Looking through the mesh screening of the tent I wonder why I can see no stars, then realize I am looking at millions of mosquitoes covering our tent, allowing no light to enter. I fall asleep feeling whipped. The morning is calm and we are quickly under way, sacrificing breakfast for miles. We enter Devastation Channel and I wonder if names of death will be our companion the entire trip. The current carries us and I only use my paddle to steer. The only sound is our prow breaking the water and inside my own head. Silently rounding a rocky point, a small black bear is in the open eating berries. We stop directly opposite him for a photo.
He can smell but not see us and this makes him uneasy. When he gets a sense of our location he turns away, raises his tail and unleashes a torrent of putrid berries and gas our way, then lumbers off slowly, satisfied he has made his statement to intruding eyes. This day is a feast of vast untouched wilderness, pleasant paddling and a quick bath at WeeWannie hot springs to raise our spirits.
The cavern that houses these sulfur-laden pools is home to countless swallows. One mother is offended by our presence so close to her nest and constantly dive bombs us until we leave. That evening we find an ancient midden and pitch camp under a blanket of stars God has strewn across an indigo sky. In this area just about any flat beach is an old village site and the countless crushed shells the giveaway. This is the land of the Haisla and when its people lived in longhouses they crushed their shells after a meal and spread them across the beachfront to the village. This served two purposes.
Early Warning System
It made a white backdrop any intruder would have to cross at night, making them a sillhouette and they were noisy to walk over, acting as an early warning system. The coastal people here were fairly peaceful yet always on the alert for the fierce Haida, raiding from their islands, Haida Gwaii, (Queen Charlottes,) 60 miles off shore in giant cedar canoes, coming to take slaves and booty. Sitting on this beach under God’s canopy it is easy to imagine oneself hundreds of years ago living on and with the land.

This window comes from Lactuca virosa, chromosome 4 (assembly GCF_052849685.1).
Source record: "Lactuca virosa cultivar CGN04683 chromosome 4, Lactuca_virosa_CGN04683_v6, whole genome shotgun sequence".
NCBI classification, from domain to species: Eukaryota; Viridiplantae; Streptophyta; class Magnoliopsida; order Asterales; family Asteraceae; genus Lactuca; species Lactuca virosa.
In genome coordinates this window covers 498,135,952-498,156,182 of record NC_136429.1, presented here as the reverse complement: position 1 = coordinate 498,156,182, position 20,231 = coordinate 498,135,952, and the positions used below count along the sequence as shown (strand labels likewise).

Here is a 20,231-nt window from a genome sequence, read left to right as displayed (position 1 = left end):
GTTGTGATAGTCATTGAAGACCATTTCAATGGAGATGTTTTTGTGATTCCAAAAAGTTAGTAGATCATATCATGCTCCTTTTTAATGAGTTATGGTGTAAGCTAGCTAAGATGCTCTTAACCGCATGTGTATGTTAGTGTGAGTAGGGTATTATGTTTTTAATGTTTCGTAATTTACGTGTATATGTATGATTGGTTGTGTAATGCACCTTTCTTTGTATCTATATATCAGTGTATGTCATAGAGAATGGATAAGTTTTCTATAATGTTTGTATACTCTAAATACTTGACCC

On day three we enter Alan Reach and the country opens like parting curtains on a stage. The channel is miles across and flanked by distant snow capped mountains. The temperature falls and even paddling hard, I am layered in fleece. We fall into a rhythm, paddling in unison like a well-oiled machine; the only sound is our paddles breaking the water. It takes hours to cross the reach and when we do we are greeted by an ancient red ochre pictograph on the side of a sheer cliff wall. It is so weathered by the sun I can not make out its meaning and wonder how it got there, for either the water lever was much lower when it was painted, or the artist must have balanced on a ladder in a canoe, painting while fighting a very swift current.
Afternoon winds fling us along at a speed I am uncomfortable with but have no choice for the granite walls that line our path allow us no exit for miles. That evening we reach the confluence of the Gardener and Europa Reach. In the center of the channel these two great bodies of water collide to form a churning whirlpool that would suck our canoe down like a sink drain leaving no trace of our journey thus far. We hug the shore and pull out with great difficulty onto a large flat rock, yelling at each other to be heard over the roar of the current. This rock is our home for the night and I am unable to sleep, in awe of the power surging all around me. Trying to sleep on cold hard granite it sounds like we are lying under a freeway.
I feel totally vulnerable and for the first time realize the true seriousness of this country. Where we have come is no place for the weak hearted. Any small mistake is swift and certain death, and yet, I am empowered by the thought. I have never faced nature at this level and need to know if I can hold my own.